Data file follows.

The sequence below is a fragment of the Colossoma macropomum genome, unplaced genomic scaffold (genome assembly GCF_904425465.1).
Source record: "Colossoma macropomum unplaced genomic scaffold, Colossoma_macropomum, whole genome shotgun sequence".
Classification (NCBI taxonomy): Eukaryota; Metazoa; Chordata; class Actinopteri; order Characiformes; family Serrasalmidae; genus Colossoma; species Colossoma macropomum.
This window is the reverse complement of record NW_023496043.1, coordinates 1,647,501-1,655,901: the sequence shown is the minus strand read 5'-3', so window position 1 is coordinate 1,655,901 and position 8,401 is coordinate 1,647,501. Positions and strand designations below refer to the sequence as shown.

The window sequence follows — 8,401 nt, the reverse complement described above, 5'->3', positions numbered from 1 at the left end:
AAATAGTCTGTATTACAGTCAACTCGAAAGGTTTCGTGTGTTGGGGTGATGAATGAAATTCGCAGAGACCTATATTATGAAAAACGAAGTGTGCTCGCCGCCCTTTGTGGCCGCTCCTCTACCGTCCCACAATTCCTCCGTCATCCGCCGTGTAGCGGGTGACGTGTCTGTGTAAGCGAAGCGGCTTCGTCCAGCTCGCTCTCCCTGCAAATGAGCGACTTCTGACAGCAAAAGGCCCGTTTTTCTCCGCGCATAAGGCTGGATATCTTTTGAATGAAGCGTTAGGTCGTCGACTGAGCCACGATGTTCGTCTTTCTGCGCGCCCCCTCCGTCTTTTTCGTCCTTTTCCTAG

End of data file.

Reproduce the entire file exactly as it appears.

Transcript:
The sequence below is a fragment of the Colossoma macropomum genome, unplaced genomic scaffold (genome assembly GCF_904425465.1).
Source record: "Colossoma macropomum unplaced genomic scaffold, Colossoma_macropomum, whole genome shotgun sequence".
Classification (NCBI taxonomy): Eukaryota; Metazoa; Chordata; class Actinopteri; order Characiformes; family Serrasalmidae; genus Colossoma; species Colossoma macropomum.
This window is the reverse complement of record NW_023496043.1, coordinates 1,647,501-1,655,901: the sequence shown is the minus strand read 5'-3', so window position 1 is coordinate 1,655,901 and position 8,401 is coordinate 1,647,501. Positions and strand designations below refer to the sequence as shown.

The window sequence follows — 8,401 nt, the reverse complement described above, 5'->3', positions numbered from 1 at the left end:
AAATAGTCTGTATTACAGTCAACTCGAAAGGTTTCGTGTGTTGGGGTGATGAATGAAATTCGCAGAGACCTATATTATGAAAAACGAAGTGTGCTCGCCGCCCTTTGTGGCCGCTCCTCTACCGTCCCACAATTCCTCCGTCATCCGCCGTGTAGCGGGTGACGTGTCTGTGTAAGCGAAGCGGCTTCGTCCAGCTCGCTCTCCCTGCAAATGAGCGACTTCTGACAGCAAAAGGCCCGTTTTTCTCCGCGCATAAGGCTGGATATCTTTTGAATGAAGCGTTAGGTCGTCGACTGAGCCACGATGTTCGTCTTTCTGCGCGCCCCCTCCGTCTTTTTCGTCCTTTTCCTAG